How MPC will Take Over More of the Role of PID Tips

The power of the PID largely remains untapped. I have recently documented the extensive capability of the PID but being a realist, I expect MPC is going to take over more and more of the role of the PID. Here we look at the reasons why there is a brighter future for MPC and if there is an opportunity to reverse the decline in PID expertise.

When I taught process control at Washington University in St. Louis to Chemical engineers after retiring from Solutia-Monsanto in 2002, I used MPC more than PID control in the lectures and labs because the application of MPC is more automated and the principles more relatable in terms of the process response than PID control. While a process model is the first step and basis in getting good PID tuning settings, the hundreds of tuning rules and extensive disagreements between the developers of the rules are confusing and discouraging as noted in the white paper “So Many Tuning Rules, So Little Time”.

First let’s clear up misconceptions. I have nothing to sell. I am largely retired. I am not trying to sell my services. The royalties from a book are good for a night out. I write because I don’t want expertise lost. So here is a quick perspective revealing that the PID can do more than recognized and the MPC can learn from the extensive flexibility and capability of the PID.

The PID can do dead time compensation by the simple insertion of a dead time block in the external reset path of the PID. Only a dead time parameter needs to be set whereas the Smith Predictor also required the identification and setting of the process gain and time constant. This dead time can be written to. The online calculation and setting of the dead time is critical particularly when the source is a transportation delay. Furthermore the normal application thought to be of greatest benefit (dead time dominant loops) does not see as much improvement as in lag dominant loops and can cause oscillations for just a 10% overestimate of the dead time. This is counter intuitive since we are normally concerned about underestimates of the dead time. The PID reset time can be greatly reduced if the dead time setting is accurate. The benefit of dead time compensation is not seen until the reset time is reduced to much lower values than found from tuning rules.

The PID can provide directional move suppression that is also computable and settable online by the use of setpoint rate limits in the secondary loop or analog output block and external reset feedback (e.g., dynamic reset limit). The PID can also inherently prevent oscillations from violation of the cascade rule by the use of external reset feedback of the secondary loop PV and fast digital valve controller (DVC) readback of actual valve position. The PID can stop limit cycles from backlash and stick-slip by the integral deadband or an enhancement of the PID where integral action is suspended if there is no appreciable change in the process variable. The enhanced PID can also suppress oscillations and eliminate the need for detuning when an analyzer cycle time is larger than the process dead time and process time constant. The PID can do feedforward control and decoupling with dynamic compensation so the preemptive correction signal arrives at the same place at the same time in the process as the disturbance. Different PID structures can be chosen, some critical (e.g., no integral action due to unidirectional response). All of these features help in the implementation of valve position control to provide a gradual optimization, a fast getaway for upsets, and prevention of limit cycles. Auto tuners, adaptive controllers, and the “Rule of Five” scheduled for my April 12 Control Talk Blog make the PID able to deal with an extensive spectrum of difficult situations and different objectives.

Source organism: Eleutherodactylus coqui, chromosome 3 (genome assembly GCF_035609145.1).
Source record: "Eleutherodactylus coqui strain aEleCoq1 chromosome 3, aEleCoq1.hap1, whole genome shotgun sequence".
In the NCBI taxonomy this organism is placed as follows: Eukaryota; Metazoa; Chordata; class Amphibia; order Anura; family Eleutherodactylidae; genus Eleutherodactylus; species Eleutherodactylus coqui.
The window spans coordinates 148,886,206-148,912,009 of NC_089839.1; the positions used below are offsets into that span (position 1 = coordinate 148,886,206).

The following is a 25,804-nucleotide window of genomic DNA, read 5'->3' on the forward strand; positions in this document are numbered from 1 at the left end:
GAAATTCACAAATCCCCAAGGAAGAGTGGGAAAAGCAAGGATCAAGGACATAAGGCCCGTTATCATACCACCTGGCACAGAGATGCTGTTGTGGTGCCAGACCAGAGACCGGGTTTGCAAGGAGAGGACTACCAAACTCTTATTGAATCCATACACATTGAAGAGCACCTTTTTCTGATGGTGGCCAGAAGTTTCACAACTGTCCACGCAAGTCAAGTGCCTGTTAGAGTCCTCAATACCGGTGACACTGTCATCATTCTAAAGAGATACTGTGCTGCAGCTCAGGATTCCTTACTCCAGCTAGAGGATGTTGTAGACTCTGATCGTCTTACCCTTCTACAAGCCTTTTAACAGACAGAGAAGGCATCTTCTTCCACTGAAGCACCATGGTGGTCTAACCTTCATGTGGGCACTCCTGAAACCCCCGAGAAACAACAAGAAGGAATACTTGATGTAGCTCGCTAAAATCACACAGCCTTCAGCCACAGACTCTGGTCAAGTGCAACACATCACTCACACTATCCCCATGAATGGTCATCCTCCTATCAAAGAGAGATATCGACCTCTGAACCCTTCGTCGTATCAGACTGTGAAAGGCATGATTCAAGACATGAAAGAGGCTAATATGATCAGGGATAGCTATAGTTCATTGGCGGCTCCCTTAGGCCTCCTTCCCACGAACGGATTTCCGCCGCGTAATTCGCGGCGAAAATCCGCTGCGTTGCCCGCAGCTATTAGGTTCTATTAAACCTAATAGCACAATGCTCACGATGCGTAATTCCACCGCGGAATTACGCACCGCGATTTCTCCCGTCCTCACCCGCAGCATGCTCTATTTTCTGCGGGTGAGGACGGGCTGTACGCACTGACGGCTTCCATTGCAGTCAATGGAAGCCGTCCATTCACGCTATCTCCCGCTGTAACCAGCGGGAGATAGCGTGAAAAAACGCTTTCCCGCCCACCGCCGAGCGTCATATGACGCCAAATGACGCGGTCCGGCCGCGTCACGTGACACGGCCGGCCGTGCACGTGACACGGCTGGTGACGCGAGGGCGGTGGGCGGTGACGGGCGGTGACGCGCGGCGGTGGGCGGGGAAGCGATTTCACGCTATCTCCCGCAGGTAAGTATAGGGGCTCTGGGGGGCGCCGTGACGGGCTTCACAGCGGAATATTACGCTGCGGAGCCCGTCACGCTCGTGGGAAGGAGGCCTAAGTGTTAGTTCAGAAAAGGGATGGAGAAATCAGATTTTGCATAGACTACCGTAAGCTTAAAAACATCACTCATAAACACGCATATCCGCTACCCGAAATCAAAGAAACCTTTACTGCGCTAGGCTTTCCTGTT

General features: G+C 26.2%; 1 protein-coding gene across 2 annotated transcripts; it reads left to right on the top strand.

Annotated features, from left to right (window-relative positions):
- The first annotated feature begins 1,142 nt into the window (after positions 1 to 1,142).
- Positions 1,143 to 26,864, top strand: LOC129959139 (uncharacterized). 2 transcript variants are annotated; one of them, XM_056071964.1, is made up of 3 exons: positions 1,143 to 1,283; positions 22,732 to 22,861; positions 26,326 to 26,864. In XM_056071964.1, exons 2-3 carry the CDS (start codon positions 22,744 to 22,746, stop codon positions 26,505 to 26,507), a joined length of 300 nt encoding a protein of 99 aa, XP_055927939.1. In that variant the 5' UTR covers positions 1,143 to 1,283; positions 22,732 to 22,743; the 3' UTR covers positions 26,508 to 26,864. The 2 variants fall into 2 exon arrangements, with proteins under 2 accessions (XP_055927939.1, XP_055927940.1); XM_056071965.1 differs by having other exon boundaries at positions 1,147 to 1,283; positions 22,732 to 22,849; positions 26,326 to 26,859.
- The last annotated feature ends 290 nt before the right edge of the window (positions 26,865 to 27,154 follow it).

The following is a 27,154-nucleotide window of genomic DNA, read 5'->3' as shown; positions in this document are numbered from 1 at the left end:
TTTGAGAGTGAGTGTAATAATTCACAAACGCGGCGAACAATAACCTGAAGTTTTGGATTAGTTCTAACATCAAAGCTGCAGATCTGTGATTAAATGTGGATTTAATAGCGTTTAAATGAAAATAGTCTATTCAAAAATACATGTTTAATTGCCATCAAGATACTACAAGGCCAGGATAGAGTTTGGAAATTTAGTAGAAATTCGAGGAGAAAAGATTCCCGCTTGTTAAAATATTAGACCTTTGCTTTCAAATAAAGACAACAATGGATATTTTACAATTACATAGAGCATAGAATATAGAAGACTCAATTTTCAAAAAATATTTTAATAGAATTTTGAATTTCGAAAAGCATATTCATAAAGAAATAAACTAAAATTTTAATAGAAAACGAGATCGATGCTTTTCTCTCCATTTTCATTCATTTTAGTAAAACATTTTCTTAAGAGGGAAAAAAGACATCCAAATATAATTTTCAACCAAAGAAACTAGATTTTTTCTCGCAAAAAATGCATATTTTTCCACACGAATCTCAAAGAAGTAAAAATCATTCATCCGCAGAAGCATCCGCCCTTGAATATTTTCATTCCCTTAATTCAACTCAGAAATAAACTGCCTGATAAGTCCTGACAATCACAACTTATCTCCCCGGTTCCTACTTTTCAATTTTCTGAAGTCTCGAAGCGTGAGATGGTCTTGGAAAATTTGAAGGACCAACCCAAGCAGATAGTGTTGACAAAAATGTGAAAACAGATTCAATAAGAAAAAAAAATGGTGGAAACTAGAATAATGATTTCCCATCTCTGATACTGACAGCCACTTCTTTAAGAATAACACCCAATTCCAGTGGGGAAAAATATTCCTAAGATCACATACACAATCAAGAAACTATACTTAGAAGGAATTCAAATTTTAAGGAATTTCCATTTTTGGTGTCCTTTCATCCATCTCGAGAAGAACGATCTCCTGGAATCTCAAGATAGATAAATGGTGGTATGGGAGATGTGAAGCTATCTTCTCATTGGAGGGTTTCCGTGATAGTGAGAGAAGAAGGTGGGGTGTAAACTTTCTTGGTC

Sounds great, but the expertise required is largely undocumented and not automated. My latest book Tuning and Control Loop Performance – 4th Edition, attempts to remedy this situation but even after 556 pages, there are still gaps. Besides, who has time to read and study that much material? I just finished the 4th edition of my Good Tuning Pocket Guide available in April to help provide a more concise directed view. Still, your best bet is to get a consultant onsite.

Meanwhile, the MPC implementation is very much automated and the tuning often simplifies to just setting a move suppression parameter (e.g., penalty on move). In other cases another parameter is set to provide more or less emphasis on a controlled variable or constraint (e.g., penalty on error). The dynamics of decoupling, feedforward, optimization for multiple variables are inherently addressed and signal characterization can be used for gain nonlinearities. If MPC move suppression and model dead time and remaining nonlinearities can be adapted online, and something akin to external reset feedback is available the lone remaining advantages of the PID are largely gone and come down to the applications where a special PID structure (e.g., unidirectional response), high PID gain and rate time for open loop unstable processes (e.g., highly exothermic reactors), or where a fast PID execution rate due to process dead times and times constants less than 1 second (e.g., compressor and polymer pressure control) is needed.

For more on what MPC and PID can do, see the following Control Talk Blogs and the referenced Control Talk Columns with MPC and PID experts.

MPC Best Practices for ISA Certification of Automation Professionals

When do I use MPC rather than PID for Advanced Regulatory Control?

When do I use PID, MPC or FLC for Basic Control?

Checklist for Best PID Performance

PID Structure Tips

PID Form Trick or Treat Tips

Advanced Regulatory Control Recommendations Tips

Advanced Regulatory Control Perspective Tips